U.S. NEWS
07/02/2018 06:23 pm ET Updated Jul 03, 2018

Brave Dog Gets Bitten In Face While Protecting Owner From Rattlesnake

Needless to say, Todd deserves belly rubs for life.

Man’s best friend, indeed.

On Friday, Todd, a 6-month-old golden retriever, was on a hike in Anthem, Arizona, with his owner, Paula Godwin, when trouble slithered onto their path.

Todd with Godwin's other dog, Copper, shortly before Todd was bitten.
Paula Godwin
Todd with Godwin's other dog, Copper, shortly before Todd was bitten.

Godwin was about to step onto a rattlesnake when Todd jumped between her and the venomous reptile.

“He jumped right in front of my leg w[h]ere I surely would have got bit,” Godwin wrote on Facebook. “This is what a hero looks like.”

Ouch.
Paula Godwin
Ouch.

Godwin told KTAR News 92.3 FM that she rushed her pup to an animal hospital, where he received an anti-venom injection but still ended up with a pretty swollen face. 

It's OK, Todd!
Paula Godwin
It's OK, Todd!

On Monday Godwin posted to Facebook that “Todd is recovering so well.”

A study published in the journal Wilderness & Environmental Medicine found that from 2008-2015, an average of six people a year died from snake bites in the United States. Other animals, including wasps, bees and dogs caused far more deaths, according to The New York Times.

Godwin told “Fox & Friends” on Tuesday that when she and Todd first encountered the snake, it was docile.

“Todd noticed something by my leg and … I didn’t see the snake at all,” she said. “There was no danger, rattle or anything, no warning sign. I think he was sleeping or sun bathing … Todd just kind of darted towards my leg to see what it was and that’s when the snake actually bit him and started to rattle.”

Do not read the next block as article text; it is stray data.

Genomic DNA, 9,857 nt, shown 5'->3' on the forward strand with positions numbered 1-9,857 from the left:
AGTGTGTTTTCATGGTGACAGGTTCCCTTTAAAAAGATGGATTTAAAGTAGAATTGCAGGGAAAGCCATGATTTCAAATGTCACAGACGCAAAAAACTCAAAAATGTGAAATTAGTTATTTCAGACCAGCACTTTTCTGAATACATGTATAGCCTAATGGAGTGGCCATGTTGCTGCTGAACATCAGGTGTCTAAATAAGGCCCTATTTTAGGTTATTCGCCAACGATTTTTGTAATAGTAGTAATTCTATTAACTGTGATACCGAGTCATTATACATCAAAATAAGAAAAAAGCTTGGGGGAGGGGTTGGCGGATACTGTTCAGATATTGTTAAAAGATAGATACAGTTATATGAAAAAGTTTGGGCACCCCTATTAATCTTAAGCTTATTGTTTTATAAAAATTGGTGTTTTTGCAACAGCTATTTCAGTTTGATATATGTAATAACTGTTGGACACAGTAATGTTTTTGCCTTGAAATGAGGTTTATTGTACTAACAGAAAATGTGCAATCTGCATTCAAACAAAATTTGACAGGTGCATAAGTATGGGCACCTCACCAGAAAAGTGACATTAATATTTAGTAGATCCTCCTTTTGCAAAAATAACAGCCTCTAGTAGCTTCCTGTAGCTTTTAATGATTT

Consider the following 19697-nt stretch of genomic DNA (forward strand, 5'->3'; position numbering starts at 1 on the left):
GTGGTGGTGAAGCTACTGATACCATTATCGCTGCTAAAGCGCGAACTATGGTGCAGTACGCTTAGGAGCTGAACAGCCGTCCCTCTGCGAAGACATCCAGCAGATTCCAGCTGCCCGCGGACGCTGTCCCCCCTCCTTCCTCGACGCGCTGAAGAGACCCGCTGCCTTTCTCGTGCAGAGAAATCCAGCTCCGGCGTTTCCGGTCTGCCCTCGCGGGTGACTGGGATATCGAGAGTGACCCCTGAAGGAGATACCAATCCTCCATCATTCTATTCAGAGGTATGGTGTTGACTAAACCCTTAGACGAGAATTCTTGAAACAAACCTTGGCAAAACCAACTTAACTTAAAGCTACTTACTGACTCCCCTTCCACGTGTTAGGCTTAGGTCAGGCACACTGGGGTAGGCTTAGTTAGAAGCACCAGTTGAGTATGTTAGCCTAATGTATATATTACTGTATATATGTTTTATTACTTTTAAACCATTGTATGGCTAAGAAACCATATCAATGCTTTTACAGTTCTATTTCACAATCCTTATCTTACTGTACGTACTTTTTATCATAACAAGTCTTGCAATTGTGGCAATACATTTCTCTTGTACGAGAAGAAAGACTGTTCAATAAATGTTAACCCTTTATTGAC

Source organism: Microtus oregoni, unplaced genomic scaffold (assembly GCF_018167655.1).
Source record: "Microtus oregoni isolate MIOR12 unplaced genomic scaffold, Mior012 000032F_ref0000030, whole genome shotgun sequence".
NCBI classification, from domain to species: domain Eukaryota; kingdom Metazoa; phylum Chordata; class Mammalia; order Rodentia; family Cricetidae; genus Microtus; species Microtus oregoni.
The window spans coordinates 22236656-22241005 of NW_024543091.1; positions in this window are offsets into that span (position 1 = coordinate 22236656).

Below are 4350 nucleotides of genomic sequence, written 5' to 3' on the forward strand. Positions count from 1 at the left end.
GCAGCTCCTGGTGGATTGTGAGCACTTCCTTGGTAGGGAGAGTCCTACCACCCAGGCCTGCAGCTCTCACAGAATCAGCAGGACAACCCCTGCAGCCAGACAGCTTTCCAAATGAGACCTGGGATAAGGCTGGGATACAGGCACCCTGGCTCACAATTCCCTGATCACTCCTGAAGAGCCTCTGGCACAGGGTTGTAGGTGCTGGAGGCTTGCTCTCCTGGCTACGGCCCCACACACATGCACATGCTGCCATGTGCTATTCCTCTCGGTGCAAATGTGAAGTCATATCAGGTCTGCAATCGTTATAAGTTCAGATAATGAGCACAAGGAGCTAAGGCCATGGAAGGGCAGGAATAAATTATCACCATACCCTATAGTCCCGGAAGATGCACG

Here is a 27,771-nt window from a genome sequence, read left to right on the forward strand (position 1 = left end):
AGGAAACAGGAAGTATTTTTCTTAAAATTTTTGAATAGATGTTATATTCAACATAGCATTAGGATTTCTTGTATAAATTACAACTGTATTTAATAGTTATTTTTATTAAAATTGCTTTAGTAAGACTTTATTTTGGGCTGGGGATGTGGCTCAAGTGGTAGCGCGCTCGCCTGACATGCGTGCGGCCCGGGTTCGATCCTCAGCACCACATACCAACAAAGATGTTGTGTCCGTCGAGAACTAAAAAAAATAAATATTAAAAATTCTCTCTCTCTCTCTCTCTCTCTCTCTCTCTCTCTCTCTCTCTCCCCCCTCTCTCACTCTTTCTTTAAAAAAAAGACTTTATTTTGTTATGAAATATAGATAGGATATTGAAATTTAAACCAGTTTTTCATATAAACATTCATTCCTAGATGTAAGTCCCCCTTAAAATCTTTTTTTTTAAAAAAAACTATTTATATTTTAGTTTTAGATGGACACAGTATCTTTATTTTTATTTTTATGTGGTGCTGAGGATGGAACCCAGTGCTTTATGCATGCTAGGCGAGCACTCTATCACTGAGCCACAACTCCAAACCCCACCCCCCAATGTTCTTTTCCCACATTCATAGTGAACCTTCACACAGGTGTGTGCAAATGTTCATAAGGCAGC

Even so, Todd’s intervention still prevented Godwin from stepping on the snake ― and potentially getting bitten ― herself.

When people get bitten by snakes, it’s often because they accidentally stepped on one or walked up to one without realizing it, according to the Natural History Museum of Los Angeles. Other major causes of snake bites include people harassing or attempting to handle snakes.

Photos of puffy Todd and the tale of bravery soon spread from Facebook to Twitter, where We Rate Dogs — a popular and humorous account that rates dogs on a scale of 1 to 10 — posted pics of the furry hero Sunday.

And Todd quickly went viral.

According to Matt Nelson, who runs We Rate Dogs, Todd’s post “shattered all of our records.”

“He has such a sweet personality [and is] very caring,” Godwin told HuffPost of Todd.

What a good boy!

This story has been updated to include more details about the circumstances that led to the snake bite, as well as additional information about snakes.

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